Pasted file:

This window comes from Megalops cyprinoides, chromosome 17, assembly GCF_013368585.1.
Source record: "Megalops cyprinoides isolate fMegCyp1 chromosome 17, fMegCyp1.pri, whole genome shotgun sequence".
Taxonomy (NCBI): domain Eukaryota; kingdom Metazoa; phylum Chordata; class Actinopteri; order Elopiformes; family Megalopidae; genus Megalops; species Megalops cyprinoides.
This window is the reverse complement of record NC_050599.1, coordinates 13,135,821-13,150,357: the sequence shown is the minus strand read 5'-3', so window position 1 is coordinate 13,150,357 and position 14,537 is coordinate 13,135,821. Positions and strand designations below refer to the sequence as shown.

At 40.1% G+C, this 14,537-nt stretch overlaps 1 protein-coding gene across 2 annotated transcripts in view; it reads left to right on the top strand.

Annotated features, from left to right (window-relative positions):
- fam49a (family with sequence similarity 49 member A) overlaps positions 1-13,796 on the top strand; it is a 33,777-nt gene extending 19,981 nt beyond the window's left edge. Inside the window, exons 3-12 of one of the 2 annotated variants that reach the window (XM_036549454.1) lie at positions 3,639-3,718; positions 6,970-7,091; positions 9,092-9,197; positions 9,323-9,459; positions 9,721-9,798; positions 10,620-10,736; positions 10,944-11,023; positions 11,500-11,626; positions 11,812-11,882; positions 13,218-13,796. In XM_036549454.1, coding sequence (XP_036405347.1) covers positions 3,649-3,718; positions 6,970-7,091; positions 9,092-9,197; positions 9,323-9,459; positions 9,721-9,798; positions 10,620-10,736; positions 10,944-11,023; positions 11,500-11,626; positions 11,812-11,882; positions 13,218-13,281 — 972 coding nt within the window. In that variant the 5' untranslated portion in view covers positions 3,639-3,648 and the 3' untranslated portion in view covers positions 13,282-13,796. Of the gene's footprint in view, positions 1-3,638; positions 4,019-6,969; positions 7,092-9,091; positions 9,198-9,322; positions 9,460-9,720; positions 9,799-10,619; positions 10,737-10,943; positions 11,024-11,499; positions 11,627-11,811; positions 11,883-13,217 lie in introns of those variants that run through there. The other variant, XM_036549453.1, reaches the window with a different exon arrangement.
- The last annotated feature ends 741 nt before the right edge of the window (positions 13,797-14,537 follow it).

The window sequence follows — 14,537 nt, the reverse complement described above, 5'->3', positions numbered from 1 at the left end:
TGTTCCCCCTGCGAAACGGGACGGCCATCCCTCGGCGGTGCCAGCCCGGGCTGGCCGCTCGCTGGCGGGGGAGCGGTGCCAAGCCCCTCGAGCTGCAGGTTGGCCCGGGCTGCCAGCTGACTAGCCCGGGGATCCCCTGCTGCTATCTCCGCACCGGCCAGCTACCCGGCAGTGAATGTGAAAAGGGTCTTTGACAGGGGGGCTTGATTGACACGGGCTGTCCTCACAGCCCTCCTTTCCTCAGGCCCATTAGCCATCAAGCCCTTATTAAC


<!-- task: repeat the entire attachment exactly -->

This window comes from Megalops cyprinoides, chromosome 17, assembly GCF_013368585.1.
Source record: "Megalops cyprinoides isolate fMegCyp1 chromosome 17, fMegCyp1.pri, whole genome shotgun sequence".
Taxonomy (NCBI): domain Eukaryota; kingdom Metazoa; phylum Chordata; class Actinopteri; order Elopiformes; family Megalopidae; genus Megalops; species Megalops cyprinoides.
This window is the reverse complement of record NC_050599.1, coordinates 13,135,821-13,150,357: the sequence shown is the minus strand read 5'-3', so window position 1 is coordinate 13,150,357 and position 14,537 is coordinate 13,135,821. Positions and strand designations below refer to the sequence as shown.

At 40.1% G+C, this 14,537-nt stretch overlaps 1 protein-coding gene across 2 annotated transcripts in view; it reads left to right on the top strand.

Annotated features, from left to right (window-relative positions):
- fam49a (family with sequence similarity 49 member A) overlaps positions 1-13,796 on the top strand; it is a 33,777-nt gene extending 19,981 nt beyond the window's left edge. Inside the window, exons 3-12 of one of the 2 annotated variants that reach the window (XM_036549454.1) lie at positions 3,639-3,718; positions 6,970-7,091; positions 9,092-9,197; positions 9,323-9,459; positions 9,721-9,798; positions 10,620-10,736; positions 10,944-11,023; positions 11,500-11,626; positions 11,812-11,882; positions 13,218-13,796. In XM_036549454.1, coding sequence (XP_036405347.1) covers positions 3,649-3,718; positions 6,970-7,091; positions 9,092-9,197; positions 9,323-9,459; positions 9,721-9,798; positions 10,620-10,736; positions 10,944-11,023; positions 11,500-11,626; positions 11,812-11,882; positions 13,218-13,281 — 972 coding nt within the window. In that variant the 5' untranslated portion in view covers positions 3,639-3,648 and the 3' untranslated portion in view covers positions 13,282-13,796. Of the gene's footprint in view, positions 1-3,638; positions 4,019-6,969; positions 7,092-9,091; positions 9,198-9,322; positions 9,460-9,720; positions 9,799-10,619; positions 10,737-10,943; positions 11,024-11,499; positions 11,627-11,811; positions 11,883-13,217 lie in introns of those variants that run through there. The other variant, XM_036549453.1, reaches the window with a different exon arrangement.
- The last annotated feature ends 741 nt before the right edge of the window (positions 13,797-14,537 follow it).

The window sequence follows — 14,537 nt, the reverse complement described above, 5'->3', positions numbered from 1 at the left end:
TGTTCCCCCTGCGAAACGGGACGGCCATCCCTCGGCGGTGCCAGCCCGGGCTGGCCGCTCGCTGGCGGGGGAGCGGTGCCAAGCCCCTCGAGCTGCAGGTTGGCCCGGGCTGCCAGCTGACTAGCCCGGGGATCCCCTGCTGCTATCTCCGCACCGGCCAGCTACCCGGCAGTGAATGTGAAAAGGGTCTTTGACAGGGGGGCTTGATTGACACGGGCTGTCCTCACAGCCCTCCTTTCCTCAGGCCCATTAGCCATCAAGCCCTTATTAAC